So I’m sure I’m not the only one who still finds it bewildering that I can somehow remember the entire 10 seasons script to F.R.I.E.N.D.S, yet can I remember anything to do with Lysosomal Storage Disorders? – Absolutely not!
Yes it’s that time of year again when exams are coming and we’re all dreading the next couple of weeks. Lucky for me, I’m already half way through – creds to early uni exams (compared to GCSE and A-level anyway) and these just so happen to be MY LAST EXAMS EVER! Yes the time has actually come where I can say Good bye and Farewell to that dreaded walk into the exam hall.
But for now I’ve still got a couple of weeks until that moment of joy so I thought I’d pop up a bit of a post on revision techniques, as I’ve gone through a few in my 7 years of exams – yup 7! And so surely there’s some wisdom in there – maybe… maybe not, I don’t blame you for completely ignoring my advice!
1. Mind Maps – now I’m definitely a visual learner mainly so mind maps and posters are my go to. It definitely helps me to understand my thoughts if I have to get them down on paper in my own words.
2. Posters – All the colours! Colours and pictures are just great to stimulate your memory and help things stick in your brain just that little bit more.
3. Revision Cards – Now I find just writing and re-writing my notes a good way of revising but this does tend to to get a bit repetitive and can therefore stop being stimulating. So revision cards are great – some people write on post-it notes and stick them around the house, for others getting other people to test you on your cards are a really good way of learning!
1. Podcasts – I’ve recently got really into podcasts and find them a really good way of revising when I don’t really want to be revising. I’m not quite sure if any of the information actually stays in – but I feel like I’m not wasting time on the hour commute to and from uni/work when I can just chill and listen to a podcast. I’ve downloaded free ones of iTunes that sound like they might be semi-relevant to my module, but other ideas could be if you’ve recorded them yourself or listen to a lecture that’s directly tailored to your exam – unfortunately I discovered this gem a tad too late!
2. Songs – Now I have a pretty brilliant old Maths teacher, to thank for this (as well as my mother and her quirky memory techniques – the sillier/ruder the better she says!). Absolutely brilliant if you’re creative enough to come up with some good ones, songs are brilliant for memory – how do you think we can remember all the lyrics to those 90s tunes we haven’t heard in about a decade? It’s catchy! My all time fave was learning the quadratic equation to the tune of London Bridge Is Falling Down – pointless as it may be for actual adult life, I’ll never forget it – Thanks Mrs Curtis!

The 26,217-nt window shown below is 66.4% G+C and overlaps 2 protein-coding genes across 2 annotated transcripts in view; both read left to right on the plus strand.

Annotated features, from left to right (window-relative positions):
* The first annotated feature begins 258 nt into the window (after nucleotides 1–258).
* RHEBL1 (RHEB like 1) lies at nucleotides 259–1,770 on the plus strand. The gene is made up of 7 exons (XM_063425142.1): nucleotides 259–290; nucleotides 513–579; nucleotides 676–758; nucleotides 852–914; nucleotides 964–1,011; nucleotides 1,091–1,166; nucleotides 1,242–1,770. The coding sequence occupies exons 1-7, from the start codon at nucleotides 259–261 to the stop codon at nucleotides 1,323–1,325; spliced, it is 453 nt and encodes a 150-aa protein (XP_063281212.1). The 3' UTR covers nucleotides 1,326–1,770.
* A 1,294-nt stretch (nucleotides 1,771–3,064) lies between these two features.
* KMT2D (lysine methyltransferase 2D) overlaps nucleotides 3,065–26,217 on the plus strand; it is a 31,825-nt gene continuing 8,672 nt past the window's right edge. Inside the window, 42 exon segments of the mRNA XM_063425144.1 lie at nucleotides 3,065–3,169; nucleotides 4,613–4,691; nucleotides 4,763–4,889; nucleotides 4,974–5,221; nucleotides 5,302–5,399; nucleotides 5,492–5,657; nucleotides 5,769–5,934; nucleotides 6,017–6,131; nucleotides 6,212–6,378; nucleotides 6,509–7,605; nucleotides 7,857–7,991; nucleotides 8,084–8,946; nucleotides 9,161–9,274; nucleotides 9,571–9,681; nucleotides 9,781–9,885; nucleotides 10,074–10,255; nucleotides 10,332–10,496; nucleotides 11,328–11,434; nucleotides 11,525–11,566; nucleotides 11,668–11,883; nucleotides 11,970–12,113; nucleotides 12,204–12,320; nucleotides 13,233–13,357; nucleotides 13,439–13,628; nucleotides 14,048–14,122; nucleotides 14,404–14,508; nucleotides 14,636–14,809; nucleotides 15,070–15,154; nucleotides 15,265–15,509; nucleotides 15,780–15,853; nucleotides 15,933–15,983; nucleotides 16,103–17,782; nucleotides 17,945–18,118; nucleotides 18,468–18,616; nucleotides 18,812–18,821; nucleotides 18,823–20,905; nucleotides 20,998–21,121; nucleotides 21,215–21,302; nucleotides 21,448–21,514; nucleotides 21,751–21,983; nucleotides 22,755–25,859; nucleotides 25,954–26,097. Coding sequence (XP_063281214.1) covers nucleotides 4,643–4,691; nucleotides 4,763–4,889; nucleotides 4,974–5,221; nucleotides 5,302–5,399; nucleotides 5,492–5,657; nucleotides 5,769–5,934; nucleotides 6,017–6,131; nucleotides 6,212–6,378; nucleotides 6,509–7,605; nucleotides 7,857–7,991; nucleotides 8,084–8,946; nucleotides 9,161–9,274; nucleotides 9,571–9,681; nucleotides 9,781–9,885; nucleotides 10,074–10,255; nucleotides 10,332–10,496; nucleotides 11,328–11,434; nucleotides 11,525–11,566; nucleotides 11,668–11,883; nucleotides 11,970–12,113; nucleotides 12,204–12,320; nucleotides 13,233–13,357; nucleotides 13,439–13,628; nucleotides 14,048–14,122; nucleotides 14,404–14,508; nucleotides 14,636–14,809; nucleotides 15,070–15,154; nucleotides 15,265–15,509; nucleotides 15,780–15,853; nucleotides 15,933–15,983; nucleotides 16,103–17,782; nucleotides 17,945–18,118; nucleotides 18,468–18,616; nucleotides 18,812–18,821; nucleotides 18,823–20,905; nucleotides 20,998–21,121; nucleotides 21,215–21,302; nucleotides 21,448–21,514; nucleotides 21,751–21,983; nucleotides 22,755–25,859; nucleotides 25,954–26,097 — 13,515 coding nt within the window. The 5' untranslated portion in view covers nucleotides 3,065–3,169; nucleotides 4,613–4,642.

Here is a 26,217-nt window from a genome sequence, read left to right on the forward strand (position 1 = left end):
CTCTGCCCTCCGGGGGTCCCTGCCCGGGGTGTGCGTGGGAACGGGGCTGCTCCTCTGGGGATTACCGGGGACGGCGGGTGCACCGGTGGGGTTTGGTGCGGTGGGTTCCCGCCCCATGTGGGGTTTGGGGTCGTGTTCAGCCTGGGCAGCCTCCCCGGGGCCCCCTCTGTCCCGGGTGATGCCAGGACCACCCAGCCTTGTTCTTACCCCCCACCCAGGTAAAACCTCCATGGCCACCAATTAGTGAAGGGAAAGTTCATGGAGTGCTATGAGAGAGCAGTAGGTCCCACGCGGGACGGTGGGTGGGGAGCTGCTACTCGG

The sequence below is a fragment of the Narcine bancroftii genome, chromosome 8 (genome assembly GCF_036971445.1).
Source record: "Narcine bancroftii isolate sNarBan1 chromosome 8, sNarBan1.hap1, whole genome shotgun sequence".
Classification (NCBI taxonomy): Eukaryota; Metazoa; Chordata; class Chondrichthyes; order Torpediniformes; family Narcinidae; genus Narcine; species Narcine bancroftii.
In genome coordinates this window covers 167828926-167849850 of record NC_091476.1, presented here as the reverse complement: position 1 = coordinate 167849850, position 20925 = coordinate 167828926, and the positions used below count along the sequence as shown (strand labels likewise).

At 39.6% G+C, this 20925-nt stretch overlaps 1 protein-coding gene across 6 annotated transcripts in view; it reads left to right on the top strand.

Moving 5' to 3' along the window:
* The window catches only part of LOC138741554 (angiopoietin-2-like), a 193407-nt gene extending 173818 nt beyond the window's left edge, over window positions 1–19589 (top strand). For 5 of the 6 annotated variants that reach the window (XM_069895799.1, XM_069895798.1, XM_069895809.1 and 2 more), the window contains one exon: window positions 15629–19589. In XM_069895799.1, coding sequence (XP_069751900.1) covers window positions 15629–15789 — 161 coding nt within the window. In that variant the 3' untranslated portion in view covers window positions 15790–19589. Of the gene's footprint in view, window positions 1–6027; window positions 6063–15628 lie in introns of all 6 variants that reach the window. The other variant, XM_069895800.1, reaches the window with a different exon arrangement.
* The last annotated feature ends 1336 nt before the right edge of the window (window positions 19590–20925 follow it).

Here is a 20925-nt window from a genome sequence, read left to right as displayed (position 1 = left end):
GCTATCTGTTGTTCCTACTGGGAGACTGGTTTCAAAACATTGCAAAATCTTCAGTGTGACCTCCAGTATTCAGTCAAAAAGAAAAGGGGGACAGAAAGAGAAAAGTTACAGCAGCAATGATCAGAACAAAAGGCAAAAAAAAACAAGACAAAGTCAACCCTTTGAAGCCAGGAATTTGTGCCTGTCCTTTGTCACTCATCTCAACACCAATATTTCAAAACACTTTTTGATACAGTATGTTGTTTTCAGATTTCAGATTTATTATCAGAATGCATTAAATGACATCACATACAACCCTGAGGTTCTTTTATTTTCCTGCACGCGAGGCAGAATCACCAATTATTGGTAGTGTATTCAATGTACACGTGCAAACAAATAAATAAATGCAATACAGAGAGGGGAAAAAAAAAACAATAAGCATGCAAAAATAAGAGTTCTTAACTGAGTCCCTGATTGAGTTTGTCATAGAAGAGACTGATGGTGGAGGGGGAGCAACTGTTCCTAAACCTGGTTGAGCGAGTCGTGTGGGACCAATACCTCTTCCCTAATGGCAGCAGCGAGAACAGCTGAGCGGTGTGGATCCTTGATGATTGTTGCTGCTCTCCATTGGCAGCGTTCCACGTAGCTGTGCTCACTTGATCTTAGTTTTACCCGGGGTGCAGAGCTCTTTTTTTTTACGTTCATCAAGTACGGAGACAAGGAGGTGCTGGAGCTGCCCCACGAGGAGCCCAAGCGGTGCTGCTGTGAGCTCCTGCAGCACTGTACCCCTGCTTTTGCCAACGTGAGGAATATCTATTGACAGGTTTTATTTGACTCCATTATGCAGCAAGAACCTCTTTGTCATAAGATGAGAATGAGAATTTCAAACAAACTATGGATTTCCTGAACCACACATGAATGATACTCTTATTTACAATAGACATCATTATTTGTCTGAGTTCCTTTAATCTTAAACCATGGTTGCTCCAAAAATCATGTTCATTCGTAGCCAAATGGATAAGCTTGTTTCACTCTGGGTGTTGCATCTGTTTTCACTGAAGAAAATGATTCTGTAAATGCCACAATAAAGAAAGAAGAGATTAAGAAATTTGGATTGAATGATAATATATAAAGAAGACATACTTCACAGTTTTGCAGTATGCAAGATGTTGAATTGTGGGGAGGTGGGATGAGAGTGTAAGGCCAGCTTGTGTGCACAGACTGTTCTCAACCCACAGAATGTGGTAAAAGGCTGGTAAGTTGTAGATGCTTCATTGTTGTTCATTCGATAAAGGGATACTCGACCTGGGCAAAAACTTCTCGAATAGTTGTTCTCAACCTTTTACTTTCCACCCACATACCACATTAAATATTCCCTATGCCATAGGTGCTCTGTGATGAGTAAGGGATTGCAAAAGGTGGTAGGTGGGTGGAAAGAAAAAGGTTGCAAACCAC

1. Teaching others – Probably the best revision/learning technique I can advise for anyone is to teach other people or just converse with other people doing the same course/module (this probably fits into the auditory section too). Firstly, they might have picked up on understandings/ways to remember or just things you completely missed when you were busy trying to stay awake during the lecture! Secondly, just talking through concepts, I find, really helps reinforce it in your memory and sometimes if you’re just chatting with friends it’s so much more fun and personal jokes can sometimes really add an element of memory to really random or confusing topics!
2. Making models
3. Action Association – The stupid-er/ruder the better! I remember being caught running up and down the atrium at uni to help Becky remember Sonic the Hedgehog (FYI it’s the name of a protein involved in early embryonic development – I know, I know Biology’s a joke *rolls eyes*)
Other top tips for learning:
- Mnemonics – These are basically easy to remember words or sentences that each letter/starting letter starts the word of something you need to remember (Ok terrible description but here’s an example):
For us Biologists learning the Classification System in GCSE we used;
King Prawn Curry Or Fat Greasy Sausages:
K – Kingdom
P – Phylum
C – Class
O – Order
F – Family
G – Genus
S – Species
- Making families – An odd one here, but hear me out it really works! This saved me and my good old buddy Becky during our Cell exam last year. With a big topic with lots of things to remember/associate that’s too big for a simple mnemonic, we found that creating a makeshift family and picturing things to do with that topic really good in helping us remember.
- Place association – Similar concept to above, but instead of a family, picture a place you’re familiar with, your house for example and in each room formulate a picture of something related to the information you need to remember.
Now I for one am a combination of all 3 learning styles I think so I like to combine many of the above techniques. I must say personally – teaching others/discussing with a like-minded person doing the same exam is probably the best way – you come up with so many ideas as more than one person and often you might have a right laugh with it, helping you to remember!
Anyone using these techniques already? Have you got any other great techniques that help you? Have you started exams yet?